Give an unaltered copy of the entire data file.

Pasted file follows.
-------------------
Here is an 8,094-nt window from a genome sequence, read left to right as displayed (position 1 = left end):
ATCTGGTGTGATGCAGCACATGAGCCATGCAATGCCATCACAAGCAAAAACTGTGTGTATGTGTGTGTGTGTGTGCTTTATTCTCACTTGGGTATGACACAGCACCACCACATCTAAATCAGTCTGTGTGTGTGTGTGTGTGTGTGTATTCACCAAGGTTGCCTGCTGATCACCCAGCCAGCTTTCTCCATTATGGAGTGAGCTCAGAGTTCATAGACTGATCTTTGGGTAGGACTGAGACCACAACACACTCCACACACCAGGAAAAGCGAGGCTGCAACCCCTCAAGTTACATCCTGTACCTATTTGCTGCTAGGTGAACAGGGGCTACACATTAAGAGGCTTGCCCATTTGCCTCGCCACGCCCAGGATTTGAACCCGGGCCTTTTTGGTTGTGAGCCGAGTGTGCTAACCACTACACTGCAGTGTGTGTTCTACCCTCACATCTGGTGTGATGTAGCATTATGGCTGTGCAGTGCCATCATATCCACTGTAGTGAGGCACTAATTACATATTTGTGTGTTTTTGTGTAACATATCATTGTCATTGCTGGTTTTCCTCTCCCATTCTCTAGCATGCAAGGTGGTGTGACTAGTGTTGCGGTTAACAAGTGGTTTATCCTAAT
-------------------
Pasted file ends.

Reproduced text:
Here is an 8,094-nt window from a genome sequence, read left to right as displayed (position 1 = left end):
ATCTGGTGTGATGCAGCACATGAGCCATGCAATGCCATCACAAGCAAAAACTGTGTGTATGTGTGTGTGTGTGTGCTTTATTCTCACTTGGGTATGACACAGCACCACCACATCTAAATCAGTCTGTGTGTGTGTGTGTGTGTGTGTATTCACCAAGGTTGCCTGCTGATCACCCAGCCAGCTTTCTCCATTATGGAGTGAGCTCAGAGTTCATAGACTGATCTTTGGGTAGGACTGAGACCACAACACACTCCACACACCAGGAAAAGCGAGGCTGCAACCCCTCAAGTTACATCCTGTACCTATTTGCTGCTAGGTGAACAGGGGCTACACATTAAGAGGCTTGCCCATTTGCCTCGCCACGCCCAGGATTTGAACCCGGGCCTTTTTGGTTGTGAGCCGAGTGTGCTAACCACTACACTGCAGTGTGTGTTCTACCCTCACATCTGGTGTGATGTAGCATTATGGCTGTGCAGTGCCATCATATCCACTGTAGTGAGGCACTAATTACATATTTGTGTGTTTTTGTGTAACATATCATTGTCATTGCTGGTTTTCCTCTCCCATTCTCTAGCATGCAAGGTGGTGTGACTAGTGTTGCGGTTAACAAGTGGTTTATCCTAAT